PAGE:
Written in response to Side View’s weekend theme: http://viewfromtheside.wordpress.com/
My dog only has one direction, and that is forwards.
This is merciful; for when we are passing any of his sworn enemies I only have to shepherd him past them so that there is a clear road ahead, and he’s off. He simply never looks back: simple being the operative word. His rather binary approach to life serves him admirably.
Perhaps that’s why we get on so well, because I, too, tend to look ahead without bothering to archive or document the past. Its a habit which exasperates My Husband The Historian. He has a filing cabinet somewhere in his head which holds dates which stretch back to the day we met. His past is an intricate lacework labrynth of dates and detail. Mine is a blur, an impressionistic daubing with the occasional moment of vivid clarity.
I remember what I consider the important things. The landmark events, of course, but also the small details; what I wore; some boorish character who made me laugh; a chance happening which touched my life momentarily and left a strong impression.
I’m not sure my choice of archive material is objective. It is built on perception: how I was, that day, whenever it was, long ago.
Documenters of the past always have their own way of looking at things. A prism through which history is refracted.
Shakespeare wrote a series of wild propagandist fantasies about our cultural bogeyman, Richard III. He reinvented his appearance as a grotesque hunchback when contemporaries simply noted one shoulder higher than the other; he confirmed Richard a heinous murderer when contemporary accounts tell a very different story.
Yes: the Princes disappeared from the tower on his watch. Dominic Mancini, who left London in mid-July 1483, said the boys “were withdrawn into the inner apartments of the Tower proper and day by day began to be seen more and more rarely behind the bars and windows, till at length they ceased to appear altogether”.
But while they disappeared, no-one knows how or why.
Yet our picture of Richard is fixed: because the greatest English wordsmith was also an astute and politic player under a Tudor Monarch. He wasn’t about to uphold anyone who could pose a problem for the Tudor succession.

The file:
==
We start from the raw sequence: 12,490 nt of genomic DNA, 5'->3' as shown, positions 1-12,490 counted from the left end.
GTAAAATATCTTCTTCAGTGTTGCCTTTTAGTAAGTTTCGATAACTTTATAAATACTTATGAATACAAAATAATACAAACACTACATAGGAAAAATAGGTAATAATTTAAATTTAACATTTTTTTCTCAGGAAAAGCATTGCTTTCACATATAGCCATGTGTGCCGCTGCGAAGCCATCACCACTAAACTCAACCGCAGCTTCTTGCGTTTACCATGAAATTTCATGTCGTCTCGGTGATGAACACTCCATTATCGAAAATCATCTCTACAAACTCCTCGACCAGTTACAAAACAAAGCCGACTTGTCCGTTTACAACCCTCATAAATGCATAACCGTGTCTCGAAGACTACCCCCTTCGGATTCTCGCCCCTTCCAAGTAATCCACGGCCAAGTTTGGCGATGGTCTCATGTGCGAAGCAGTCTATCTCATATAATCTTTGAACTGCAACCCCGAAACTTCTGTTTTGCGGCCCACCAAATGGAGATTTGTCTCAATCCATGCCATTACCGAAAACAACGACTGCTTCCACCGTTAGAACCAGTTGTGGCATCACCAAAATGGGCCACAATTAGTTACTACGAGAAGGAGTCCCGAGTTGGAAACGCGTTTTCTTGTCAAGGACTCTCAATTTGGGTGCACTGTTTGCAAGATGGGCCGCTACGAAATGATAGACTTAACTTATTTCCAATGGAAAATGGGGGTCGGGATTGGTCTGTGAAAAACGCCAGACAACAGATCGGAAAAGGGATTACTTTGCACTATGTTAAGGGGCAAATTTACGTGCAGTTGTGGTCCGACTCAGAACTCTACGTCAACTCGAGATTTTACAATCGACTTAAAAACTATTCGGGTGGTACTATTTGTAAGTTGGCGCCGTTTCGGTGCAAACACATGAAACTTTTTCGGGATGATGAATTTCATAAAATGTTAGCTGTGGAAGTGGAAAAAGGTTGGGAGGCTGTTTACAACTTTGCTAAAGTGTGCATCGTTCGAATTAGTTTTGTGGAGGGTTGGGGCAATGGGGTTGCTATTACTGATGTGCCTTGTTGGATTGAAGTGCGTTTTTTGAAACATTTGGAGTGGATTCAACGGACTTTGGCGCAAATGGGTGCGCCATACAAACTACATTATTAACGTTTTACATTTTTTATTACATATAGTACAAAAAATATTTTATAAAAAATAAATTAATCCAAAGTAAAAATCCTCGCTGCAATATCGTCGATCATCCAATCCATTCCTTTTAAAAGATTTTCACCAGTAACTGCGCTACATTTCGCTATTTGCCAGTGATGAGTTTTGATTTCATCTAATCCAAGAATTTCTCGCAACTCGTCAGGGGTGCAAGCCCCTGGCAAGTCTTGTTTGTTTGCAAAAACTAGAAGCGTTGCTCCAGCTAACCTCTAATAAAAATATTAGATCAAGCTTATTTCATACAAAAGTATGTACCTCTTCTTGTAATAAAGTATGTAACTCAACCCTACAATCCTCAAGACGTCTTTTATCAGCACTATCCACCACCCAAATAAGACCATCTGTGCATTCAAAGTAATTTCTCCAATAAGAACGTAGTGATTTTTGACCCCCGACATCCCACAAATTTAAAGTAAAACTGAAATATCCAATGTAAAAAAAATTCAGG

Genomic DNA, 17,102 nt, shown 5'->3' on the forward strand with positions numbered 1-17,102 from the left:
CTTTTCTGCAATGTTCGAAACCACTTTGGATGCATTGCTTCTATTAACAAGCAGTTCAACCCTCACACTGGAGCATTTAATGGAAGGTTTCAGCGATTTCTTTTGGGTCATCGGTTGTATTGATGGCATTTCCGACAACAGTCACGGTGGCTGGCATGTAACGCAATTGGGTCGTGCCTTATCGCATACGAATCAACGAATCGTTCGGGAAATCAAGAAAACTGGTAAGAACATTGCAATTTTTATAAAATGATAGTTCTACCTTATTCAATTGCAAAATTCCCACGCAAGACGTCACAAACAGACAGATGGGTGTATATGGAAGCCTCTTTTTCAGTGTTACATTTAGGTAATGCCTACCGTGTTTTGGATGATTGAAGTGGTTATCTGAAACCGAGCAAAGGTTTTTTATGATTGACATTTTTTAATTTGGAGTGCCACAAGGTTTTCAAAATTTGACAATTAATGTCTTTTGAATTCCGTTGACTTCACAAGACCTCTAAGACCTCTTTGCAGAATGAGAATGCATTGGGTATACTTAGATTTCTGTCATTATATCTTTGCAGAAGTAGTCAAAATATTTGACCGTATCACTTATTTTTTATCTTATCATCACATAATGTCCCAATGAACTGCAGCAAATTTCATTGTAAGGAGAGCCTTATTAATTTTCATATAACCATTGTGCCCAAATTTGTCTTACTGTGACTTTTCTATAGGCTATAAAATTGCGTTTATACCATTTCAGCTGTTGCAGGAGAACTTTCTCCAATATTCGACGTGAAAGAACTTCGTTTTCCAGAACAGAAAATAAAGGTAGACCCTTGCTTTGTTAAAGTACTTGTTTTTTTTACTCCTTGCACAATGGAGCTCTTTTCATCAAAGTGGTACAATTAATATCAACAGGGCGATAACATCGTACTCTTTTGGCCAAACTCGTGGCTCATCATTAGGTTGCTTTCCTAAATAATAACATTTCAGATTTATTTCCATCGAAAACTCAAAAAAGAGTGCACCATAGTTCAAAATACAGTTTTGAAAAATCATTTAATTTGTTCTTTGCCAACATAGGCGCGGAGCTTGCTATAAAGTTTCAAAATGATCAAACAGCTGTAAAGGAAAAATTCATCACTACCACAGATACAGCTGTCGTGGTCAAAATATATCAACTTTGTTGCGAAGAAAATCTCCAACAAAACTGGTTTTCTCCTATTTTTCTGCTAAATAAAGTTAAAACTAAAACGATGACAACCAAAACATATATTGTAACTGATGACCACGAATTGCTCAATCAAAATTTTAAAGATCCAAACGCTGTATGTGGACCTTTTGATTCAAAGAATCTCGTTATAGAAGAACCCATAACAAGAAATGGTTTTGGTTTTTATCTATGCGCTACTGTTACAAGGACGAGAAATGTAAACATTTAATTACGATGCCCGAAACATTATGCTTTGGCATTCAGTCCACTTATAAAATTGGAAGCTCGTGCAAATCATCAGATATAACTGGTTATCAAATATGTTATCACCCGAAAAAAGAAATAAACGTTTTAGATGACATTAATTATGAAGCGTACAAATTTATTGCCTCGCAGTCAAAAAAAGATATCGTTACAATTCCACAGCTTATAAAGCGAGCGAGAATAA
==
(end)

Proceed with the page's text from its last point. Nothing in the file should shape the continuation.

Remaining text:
So Shakespeare daubed a view of history with the brightest colours, and no-one dared question him during Elizabeth’s reign.
He has fashioned a version of accepted truth.
Which is what, with ribald irreverence, two gentlemen undertook to do within the pages of that hallowed publication, Punch, in the years running up to 1930.
Oxford graduates Walter Sellar and Robert Yeatman wrote an outrageous little work of comic genius called ‘1066 and All That’.
Parodying popular history books of the time, it is a laugh a sentence, a collection of comic pearls of great price. It shows how one can get history wrong with such engaging flamboyance that Middle England – including me – will flock to read it.
I will never be able to look at our ancient barrows in the same way after this:”The Ancient Britons were by no means savages before the Conquest, and had already made great strides in civilization, e.g. they buried each other in long round wheelbarrows (agriculture) and burnt each other alive (religion) under the guidance of even older Britons called Druids or Eisteddfods, who worshipped the Middletoe in the famous Druidical churchyard at Stoke Penge.
“The Roman Conquest, was, however, a Good Thing, since the Britons were only natives at that time.”
We are no nearer the truth with this parody than under the influence of Shakespeare’s expert quill. But by choosing the outrageous its authors gently test our understanding of how our history has been told.
When a writer, who has the ears of a nation, says it is thus: hordes of readers follow without question. This we have already established.
It falls to our friend Mr Orwell to take this to its extreme conclusion.
In George Orwell’s 1984, the state corners the market in writing.
‘Thoughtcrime’ is one of the greatest felonies. The faceless state chooses to assert its philosophy with three slogans: War Is Peace. Freedom is Slavery. Ignorance Is Strength.
And because it is the only one with a voice, the State creates an obscene new truth. It is so, because everyone complies with this version. It seems it would be simple to brainwash an entire kingdom.
With the right voice – engaging like Shakespeare or strident as Orwell’s state – one can lead people to believe a lot of outrageous things.
Supposition and even falsehood can be enshrined in the layers of time: and all because we are not on our guard.
Orwell warns us how -when we take down our natural guard – truth is falsehood.
And ignorance is strength.